But while opposition parties claim the government is fixing something not broken, no-one has asked them if they would reform a sector in which the state already spends about $350m a year - and still doesn't get a comprehensive multi-media public service.
In Parliament Willie Jackson was also challenged on a comment he made last week, telling a select committee TVNZ needed to “change its attitude” for the transition to the new entity.
“We require a change of culture. It's not just about making money. It's about New Zealanders feeling proud knowing who they are,” he replied.
His long and unfocused answer pre-empted the following patsy question.
“Why is it important to invest in public media?” asked Labour's MP Naisi Chen.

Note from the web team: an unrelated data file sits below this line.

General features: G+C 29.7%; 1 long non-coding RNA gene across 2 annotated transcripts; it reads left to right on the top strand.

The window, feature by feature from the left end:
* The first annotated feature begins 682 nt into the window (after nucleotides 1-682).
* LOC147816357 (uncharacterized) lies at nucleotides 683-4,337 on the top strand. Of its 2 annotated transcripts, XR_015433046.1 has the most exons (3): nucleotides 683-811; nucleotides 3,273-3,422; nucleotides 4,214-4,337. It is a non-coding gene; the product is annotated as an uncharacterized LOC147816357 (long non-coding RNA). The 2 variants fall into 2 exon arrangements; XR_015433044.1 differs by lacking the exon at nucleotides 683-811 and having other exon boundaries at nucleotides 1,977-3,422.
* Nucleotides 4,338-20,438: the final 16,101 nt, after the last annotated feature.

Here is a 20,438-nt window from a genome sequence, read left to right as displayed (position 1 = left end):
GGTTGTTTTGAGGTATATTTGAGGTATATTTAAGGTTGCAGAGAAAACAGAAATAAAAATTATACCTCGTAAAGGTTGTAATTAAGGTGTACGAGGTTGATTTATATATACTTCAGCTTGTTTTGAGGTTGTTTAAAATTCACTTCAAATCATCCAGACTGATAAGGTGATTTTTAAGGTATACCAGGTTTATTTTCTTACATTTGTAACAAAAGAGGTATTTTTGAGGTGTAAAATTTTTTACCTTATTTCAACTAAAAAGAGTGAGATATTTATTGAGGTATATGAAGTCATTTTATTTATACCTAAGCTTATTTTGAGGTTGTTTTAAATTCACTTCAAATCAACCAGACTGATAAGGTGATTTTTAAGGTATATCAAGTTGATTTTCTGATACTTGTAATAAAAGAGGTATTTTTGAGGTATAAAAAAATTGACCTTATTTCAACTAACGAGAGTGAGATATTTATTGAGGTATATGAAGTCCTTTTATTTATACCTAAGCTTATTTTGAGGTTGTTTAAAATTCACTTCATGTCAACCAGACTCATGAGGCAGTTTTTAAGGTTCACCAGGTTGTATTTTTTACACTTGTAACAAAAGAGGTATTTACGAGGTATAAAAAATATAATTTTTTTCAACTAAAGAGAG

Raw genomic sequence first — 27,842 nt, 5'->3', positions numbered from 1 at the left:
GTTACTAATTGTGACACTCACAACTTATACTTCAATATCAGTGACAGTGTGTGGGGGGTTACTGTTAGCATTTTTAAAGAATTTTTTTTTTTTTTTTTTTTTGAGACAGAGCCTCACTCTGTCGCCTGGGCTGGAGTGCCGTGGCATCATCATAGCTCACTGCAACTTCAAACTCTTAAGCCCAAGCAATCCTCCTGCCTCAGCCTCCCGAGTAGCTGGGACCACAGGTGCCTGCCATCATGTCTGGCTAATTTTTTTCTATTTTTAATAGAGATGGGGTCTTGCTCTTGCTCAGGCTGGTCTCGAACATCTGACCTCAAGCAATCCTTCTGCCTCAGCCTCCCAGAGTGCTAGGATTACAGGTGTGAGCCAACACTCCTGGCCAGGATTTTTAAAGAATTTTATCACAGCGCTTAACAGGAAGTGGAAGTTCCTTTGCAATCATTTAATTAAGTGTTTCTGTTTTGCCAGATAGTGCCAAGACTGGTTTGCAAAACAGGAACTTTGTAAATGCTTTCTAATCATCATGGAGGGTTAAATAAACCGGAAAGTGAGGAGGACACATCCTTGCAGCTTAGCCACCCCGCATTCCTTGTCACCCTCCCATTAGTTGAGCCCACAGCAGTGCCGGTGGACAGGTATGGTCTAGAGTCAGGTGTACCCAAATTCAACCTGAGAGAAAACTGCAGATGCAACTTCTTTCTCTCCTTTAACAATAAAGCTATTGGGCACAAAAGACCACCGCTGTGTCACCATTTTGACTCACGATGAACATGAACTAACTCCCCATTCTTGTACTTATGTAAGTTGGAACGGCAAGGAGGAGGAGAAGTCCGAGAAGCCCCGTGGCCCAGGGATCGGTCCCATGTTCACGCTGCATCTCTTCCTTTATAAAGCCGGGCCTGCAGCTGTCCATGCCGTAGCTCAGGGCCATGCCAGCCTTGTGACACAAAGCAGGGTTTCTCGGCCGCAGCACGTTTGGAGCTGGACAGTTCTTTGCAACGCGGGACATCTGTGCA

“Every democracy in the world (enlists) public media to support democracy and culture. That's that's the case with the BBC. That's the case in Ireland, Australia and Canada. We absolutely believe New Zealanders deserve that too,” Willie Jackson replied, reading from his notes this time.
Those countries have long funded their public broadcasting - at least in part - through a fee paid by households (as we used to do here prior to 1990) or directly from central government coffers. Those broadcasters are then fully accountable for how they spend the money.
But here, government funding agencies like NZ On Air and Te Mangai Paho have allocating taxpayers’ money to broadcasters and made decisions about publicly-funded content for the past 30 years.
Funding switch ruffles feathers
Ahead of the long weekend last Friday, NZ On Air emailed media an innocuous-sounding “Quick Update” confirming that more than two weeks earlier, the Minister had written to them to say $85m - the bulk of its current budget - will go straight to the new public media entity in future.